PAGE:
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Detroit Chef Kate Williams Knows Exactly Why She Cooks

Her new restaurant Lady of the House opens this month

Courtesy of Lady of the House

When Detroit chef Kate Williams left her high-profile post at the G.A.R. Building restaurants — the acclaimed Republic and the at-the-time still unopened Parks and Rec — the city was stunned. But for Williams, the move came as the result of some serious reflection. “I had to figure out why I became a chef,” she says. “I personally and professionally just figured out that this is not the place for me.”

Now she knows better. Williams’s path to opening her own restaurant, the nose-to-tail, Irish-inspired Lady of the House — which will debut later this month — has included location changes and even investor changes. “After what happened at the G.A.R. Building and other professional experiences,” she says, “I just now know when something doesn't feel right.”

Williams also knows what she wants. “I like having a dining room small enough that I am cooking every day and not just doing paperwork,” she says. “I wanted something that felt like my dining room.” And so, Lady of the House is built around this radically simple idea: Kate Williams will cook for you.

The Space

Lady of the House occupies a ’70s-era building, most recently a pub, in Detroit’s historic Corktown neighborhood. The Detroit Historical Society describes it as “the oldest surviving neighborhood” in the city, so-named for County Cork in Ireland and the Irish immigrants who settled in the area. Corktown’s certainly been on the food media radar for a while, with Bon Appetit calling it “Detroit's Coolest Nabe” in 2012.

Williams knew she wanted to open in Corktown from the get-go: a Detroit native, she has personal history in the area. Not only does she live there, but her great grandparents, Irish immigrants, met at the Gaelic League on the Michigan Avenue, “a stone’s throw from where our restaurant is”; her grandfather grew up on Vermont Street, a few blocks from Lady of the House. “It had to be in Corktown,” she says.

Previous owners decked the building’s interior out with various Irish touches, including wood, slate, and stone from Ireland. Williams plans on keeping a lot of that, even as the design Patrick Thompson Design gives it a fresh look, adding Michigan-wood tabletops to the dining room and a mural painted by Detroit-based artist Michelle Tanguay in the bathroom.

Photo Courtesy of Lady of the House

The Food

Williams is known for nose-to-tail cooking, and will continue with that at Lady of the House. Sous chef Larissa Popa will focus on in-house whole animal butchery and charcuterie-making, continuing the role she had with Williams at Republic. The menu will change as Williams gets different products in from her network of local farmers, but for now, a press release promises “lamb steak with charred cucumber, sweet corn, and crispy corn silk; chilled squash soup with Asian carpe gribiche, salmon roe, and nasturtium oil; wood grilled onions with hollandaise and pistachio; and white potato doughnuts with chamomile cream, dried yogurt, and sugared thyme.”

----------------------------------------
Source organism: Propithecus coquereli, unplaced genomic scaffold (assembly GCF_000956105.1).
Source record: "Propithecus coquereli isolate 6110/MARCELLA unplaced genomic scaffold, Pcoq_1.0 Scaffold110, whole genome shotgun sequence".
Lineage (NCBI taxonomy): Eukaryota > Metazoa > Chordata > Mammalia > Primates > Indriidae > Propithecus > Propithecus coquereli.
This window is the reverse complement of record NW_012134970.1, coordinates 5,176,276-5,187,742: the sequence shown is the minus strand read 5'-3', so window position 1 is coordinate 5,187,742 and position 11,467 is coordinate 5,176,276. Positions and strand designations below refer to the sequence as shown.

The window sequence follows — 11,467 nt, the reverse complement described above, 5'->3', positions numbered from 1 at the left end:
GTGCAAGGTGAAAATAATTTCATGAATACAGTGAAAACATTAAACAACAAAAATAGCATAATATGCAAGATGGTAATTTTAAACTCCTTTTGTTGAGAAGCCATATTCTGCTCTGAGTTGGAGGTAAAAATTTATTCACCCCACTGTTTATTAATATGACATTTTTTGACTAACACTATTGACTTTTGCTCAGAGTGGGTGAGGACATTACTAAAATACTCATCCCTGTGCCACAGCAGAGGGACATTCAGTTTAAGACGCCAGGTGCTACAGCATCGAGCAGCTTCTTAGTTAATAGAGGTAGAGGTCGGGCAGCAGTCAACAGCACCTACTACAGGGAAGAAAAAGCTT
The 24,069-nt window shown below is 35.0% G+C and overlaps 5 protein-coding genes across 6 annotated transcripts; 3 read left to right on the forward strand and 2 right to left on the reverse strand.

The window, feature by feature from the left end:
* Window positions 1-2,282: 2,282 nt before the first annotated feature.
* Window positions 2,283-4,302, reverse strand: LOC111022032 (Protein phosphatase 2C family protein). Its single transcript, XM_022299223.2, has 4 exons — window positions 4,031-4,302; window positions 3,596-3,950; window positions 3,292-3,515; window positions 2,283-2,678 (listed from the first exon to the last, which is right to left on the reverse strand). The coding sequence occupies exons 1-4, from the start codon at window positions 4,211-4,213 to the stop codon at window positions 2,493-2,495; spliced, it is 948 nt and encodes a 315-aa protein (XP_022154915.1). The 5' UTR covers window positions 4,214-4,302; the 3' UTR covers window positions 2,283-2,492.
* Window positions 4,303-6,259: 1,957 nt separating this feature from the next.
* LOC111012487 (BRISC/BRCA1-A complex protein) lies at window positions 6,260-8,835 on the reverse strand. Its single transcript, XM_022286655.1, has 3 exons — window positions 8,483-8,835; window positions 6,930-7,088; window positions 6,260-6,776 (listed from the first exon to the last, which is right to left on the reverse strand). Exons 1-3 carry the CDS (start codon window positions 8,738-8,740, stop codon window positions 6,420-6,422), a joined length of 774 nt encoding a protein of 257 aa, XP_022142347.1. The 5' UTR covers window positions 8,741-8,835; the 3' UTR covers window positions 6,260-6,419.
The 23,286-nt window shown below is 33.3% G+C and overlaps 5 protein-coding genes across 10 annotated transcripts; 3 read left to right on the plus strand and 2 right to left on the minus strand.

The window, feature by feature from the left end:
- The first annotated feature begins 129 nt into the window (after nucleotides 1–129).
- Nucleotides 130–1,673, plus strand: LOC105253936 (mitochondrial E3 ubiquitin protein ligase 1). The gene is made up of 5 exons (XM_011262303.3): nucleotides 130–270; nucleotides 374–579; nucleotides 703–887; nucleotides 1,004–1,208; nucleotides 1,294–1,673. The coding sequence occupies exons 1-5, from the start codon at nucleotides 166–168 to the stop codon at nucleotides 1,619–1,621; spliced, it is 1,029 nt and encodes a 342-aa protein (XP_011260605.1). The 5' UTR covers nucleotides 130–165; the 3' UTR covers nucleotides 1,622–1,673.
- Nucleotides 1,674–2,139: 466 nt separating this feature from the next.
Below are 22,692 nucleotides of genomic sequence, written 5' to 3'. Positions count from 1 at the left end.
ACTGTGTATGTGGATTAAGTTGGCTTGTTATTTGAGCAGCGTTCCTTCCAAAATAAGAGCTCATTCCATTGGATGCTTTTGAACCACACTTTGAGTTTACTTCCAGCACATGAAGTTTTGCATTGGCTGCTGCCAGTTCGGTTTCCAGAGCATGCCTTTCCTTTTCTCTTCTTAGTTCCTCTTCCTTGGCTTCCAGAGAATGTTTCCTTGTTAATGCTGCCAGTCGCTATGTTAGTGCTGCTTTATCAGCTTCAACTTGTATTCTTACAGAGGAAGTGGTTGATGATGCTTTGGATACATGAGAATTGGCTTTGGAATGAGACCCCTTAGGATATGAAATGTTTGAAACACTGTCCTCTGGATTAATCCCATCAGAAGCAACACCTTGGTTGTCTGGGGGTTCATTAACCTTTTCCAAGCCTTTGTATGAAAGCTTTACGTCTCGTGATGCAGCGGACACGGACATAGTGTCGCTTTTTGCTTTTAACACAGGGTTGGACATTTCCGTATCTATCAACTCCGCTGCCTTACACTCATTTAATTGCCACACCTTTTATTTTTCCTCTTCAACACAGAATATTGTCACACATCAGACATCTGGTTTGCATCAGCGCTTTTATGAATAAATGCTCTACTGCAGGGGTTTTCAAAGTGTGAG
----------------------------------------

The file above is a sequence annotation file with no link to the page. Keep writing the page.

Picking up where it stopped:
Williams previously told Eater she planned on working with “ugly food” as a way to minimize food waste. She also plans to collaborate with her beverage team to put kitchen and bar waste to use, making Lady of the House part of the ongoing industry conversation about low-waste cocktails. Williams also plans to send compost from Lady of the House to local farmers, and use it in the restaurant’s back garden. She’s even looking at securing some farm land in north Corktown to grow more of her own product.

Like the building, the menu will reflect some of Williams’ Irish influences. Guests will be greeted with tea and crackers seasoned like an Irish rarebit. She plans on using a lot of lamb, and more seafood than she ever has before, since Ireland is a coastal country. But above all, she sees Ireland as an inspiration when it comes to hospitality. “[T]he reason that Irish pubs are the longest standing drinking establishment in history is because when you walk in, the bartender needs to know who are you, where you’re from, what’s your mom’s maiden name is before he even offers you a drink,” she says. “It’s that very friendly, personable service.” .

It’s a style of service that jives with Williams’s renewed focus as a chef. “We are throwing a dinner party every night,” she says. “That’s all we’re doing. It’s meant to be my personal dining room.”

Lady of the House [Official site]

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